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Debating Microfinance

  1. Introduction (15 minutes): Participants are asked if they know anything about microfinance. Any knowledge or ideas on the topic can be told to the group. The participants are given a sheet with information about microfinance and its possible implications for people living in poverty. They are to have a read of the sheet.
  2. Leaders split the participants into four groups. Two groups are to take a positive view of microfinance (ie that it is highly useful in the fight against poverty) and the other two groups will take a negative view of microfinance (ie that it does not represent a useful solution in the fight against poverty). Each group is given 15 minutes to come up with persuasive arguments to back up their opinion. There is information provided with this activity that could be of some use to the participants in doing this [attached].
  3. Once the groups have had time to come up with some persuasive arguments and gathered their thoughts, leaders pair each pro microfinance group with one anti microfinance group, so that two debates can take place. In the debates, each side has ten minutes to justify their assigned view on microfinance as a tool for escaping poverty. The pro side speaks first, then the anti microfinance group also has ten minutes in which to put across their view. The ten minutes per team and question time should be timed so groups have a fair amount of time each. The debates run simultaneously, most likely in different places so as not to disturb each other. A leader can act as a chairperson in the debate, or if a participant would like to do so then that is a possibility. After each group has put forward their views, then there can be a time for members of the teams to pose questions to members of the oppostion. The chairperson is also welcome to pose questions. (Ten minutes per team, then ten minutes of questions: 30 minutes)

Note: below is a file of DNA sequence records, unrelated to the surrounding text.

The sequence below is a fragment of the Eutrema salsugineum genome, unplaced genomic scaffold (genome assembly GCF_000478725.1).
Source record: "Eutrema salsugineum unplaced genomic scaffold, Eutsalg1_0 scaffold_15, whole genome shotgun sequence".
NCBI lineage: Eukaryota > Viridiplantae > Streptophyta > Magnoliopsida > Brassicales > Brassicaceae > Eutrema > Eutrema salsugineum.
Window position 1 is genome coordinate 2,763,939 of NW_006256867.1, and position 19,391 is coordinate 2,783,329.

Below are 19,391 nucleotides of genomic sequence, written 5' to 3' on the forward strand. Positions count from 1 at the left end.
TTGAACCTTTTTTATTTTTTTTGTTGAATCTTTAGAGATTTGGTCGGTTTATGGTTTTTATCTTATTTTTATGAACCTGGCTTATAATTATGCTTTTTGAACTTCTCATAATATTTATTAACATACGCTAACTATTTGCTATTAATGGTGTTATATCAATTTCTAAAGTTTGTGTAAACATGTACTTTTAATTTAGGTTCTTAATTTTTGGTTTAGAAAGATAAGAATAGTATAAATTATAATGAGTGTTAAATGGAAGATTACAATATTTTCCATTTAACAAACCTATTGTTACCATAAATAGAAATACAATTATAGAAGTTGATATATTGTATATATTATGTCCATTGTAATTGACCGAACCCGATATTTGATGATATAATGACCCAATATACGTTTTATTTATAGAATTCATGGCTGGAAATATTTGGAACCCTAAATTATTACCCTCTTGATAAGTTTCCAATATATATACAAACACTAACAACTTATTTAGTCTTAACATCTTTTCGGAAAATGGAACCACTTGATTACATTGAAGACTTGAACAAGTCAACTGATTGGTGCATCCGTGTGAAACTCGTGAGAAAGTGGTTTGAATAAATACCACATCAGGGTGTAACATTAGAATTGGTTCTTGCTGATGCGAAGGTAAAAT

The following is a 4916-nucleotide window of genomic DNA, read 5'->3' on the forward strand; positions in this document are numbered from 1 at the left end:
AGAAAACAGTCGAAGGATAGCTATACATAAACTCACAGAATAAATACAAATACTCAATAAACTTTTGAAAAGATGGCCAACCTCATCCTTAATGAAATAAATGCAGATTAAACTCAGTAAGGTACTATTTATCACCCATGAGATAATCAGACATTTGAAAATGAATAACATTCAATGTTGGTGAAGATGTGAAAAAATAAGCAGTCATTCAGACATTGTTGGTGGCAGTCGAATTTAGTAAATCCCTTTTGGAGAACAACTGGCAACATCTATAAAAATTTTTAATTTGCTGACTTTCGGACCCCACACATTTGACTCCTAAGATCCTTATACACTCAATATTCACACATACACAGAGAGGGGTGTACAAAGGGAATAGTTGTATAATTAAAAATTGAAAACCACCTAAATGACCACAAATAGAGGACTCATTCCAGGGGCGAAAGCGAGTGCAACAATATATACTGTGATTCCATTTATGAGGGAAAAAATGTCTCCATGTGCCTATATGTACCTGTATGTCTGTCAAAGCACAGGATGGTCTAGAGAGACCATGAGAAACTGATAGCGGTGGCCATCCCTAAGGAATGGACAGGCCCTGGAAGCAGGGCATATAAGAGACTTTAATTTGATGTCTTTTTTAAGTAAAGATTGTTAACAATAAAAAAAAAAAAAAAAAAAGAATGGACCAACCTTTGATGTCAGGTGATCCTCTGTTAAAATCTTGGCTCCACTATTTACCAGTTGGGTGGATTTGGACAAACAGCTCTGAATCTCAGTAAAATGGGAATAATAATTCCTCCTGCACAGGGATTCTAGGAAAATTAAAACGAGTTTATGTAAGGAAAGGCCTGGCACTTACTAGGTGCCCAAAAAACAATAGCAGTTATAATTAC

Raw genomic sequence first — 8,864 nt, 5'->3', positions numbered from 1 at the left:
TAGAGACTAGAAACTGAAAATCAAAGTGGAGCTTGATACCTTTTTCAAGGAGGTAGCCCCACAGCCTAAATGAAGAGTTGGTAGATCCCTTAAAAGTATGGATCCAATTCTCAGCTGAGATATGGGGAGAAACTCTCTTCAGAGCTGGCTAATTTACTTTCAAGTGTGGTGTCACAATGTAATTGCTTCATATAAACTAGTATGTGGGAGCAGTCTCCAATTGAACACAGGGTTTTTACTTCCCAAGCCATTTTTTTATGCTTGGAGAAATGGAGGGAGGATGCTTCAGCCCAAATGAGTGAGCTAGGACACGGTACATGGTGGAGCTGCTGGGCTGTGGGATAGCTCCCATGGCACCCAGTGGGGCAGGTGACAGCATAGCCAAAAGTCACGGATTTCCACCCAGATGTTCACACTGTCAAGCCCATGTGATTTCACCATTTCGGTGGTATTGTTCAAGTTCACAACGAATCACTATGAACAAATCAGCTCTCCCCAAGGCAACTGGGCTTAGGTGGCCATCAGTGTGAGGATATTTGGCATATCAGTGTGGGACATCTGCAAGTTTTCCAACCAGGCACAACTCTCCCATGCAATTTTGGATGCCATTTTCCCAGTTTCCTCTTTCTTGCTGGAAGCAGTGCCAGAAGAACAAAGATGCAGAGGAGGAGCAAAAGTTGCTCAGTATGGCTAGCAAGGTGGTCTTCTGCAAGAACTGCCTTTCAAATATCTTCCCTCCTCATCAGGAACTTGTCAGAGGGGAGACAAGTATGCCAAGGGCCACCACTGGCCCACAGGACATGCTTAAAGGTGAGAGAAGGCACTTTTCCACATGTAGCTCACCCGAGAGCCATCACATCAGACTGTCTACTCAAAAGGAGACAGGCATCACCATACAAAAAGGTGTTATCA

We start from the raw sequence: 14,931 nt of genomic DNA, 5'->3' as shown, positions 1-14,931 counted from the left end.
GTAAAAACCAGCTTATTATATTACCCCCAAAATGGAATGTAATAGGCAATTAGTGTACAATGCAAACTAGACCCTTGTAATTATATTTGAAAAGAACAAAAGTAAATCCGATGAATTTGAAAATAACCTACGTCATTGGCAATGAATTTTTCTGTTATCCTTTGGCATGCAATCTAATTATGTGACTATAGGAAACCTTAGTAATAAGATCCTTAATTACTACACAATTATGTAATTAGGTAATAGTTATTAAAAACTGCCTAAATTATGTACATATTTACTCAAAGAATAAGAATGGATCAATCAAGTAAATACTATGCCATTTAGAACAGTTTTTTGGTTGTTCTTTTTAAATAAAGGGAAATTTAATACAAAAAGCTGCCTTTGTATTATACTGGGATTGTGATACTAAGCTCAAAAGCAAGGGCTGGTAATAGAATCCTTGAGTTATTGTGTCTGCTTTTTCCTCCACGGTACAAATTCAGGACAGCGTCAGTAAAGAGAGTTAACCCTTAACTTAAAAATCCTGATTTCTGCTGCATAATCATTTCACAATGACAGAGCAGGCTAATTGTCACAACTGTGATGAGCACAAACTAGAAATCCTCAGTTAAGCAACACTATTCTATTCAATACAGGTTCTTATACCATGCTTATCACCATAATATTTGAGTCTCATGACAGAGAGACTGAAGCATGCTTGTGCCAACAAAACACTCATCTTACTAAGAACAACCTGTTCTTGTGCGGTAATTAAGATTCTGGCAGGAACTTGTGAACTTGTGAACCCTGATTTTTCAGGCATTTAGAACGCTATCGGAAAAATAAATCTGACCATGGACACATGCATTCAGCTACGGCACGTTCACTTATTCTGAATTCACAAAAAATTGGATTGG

4. The groups reconvene together. Participants will be given paper and pens and will be asked individually to write down, in their opinion, the top three arguments for and against microfinance as a manner in which poverty could be relieved. They should draw upon their group’s arguments, and what they heard from the team that presented the opposite view in their debate, and their own knowledge. Hopefully they will be able to write down things that they did not know about before. (15 minutes) If there is more time, or perhaps later on in the week, then there could be another set of debates, except this time opinions could be reversed. Pro teams will now be anti microfinance, and will debate against a team that they did not debate against last time.
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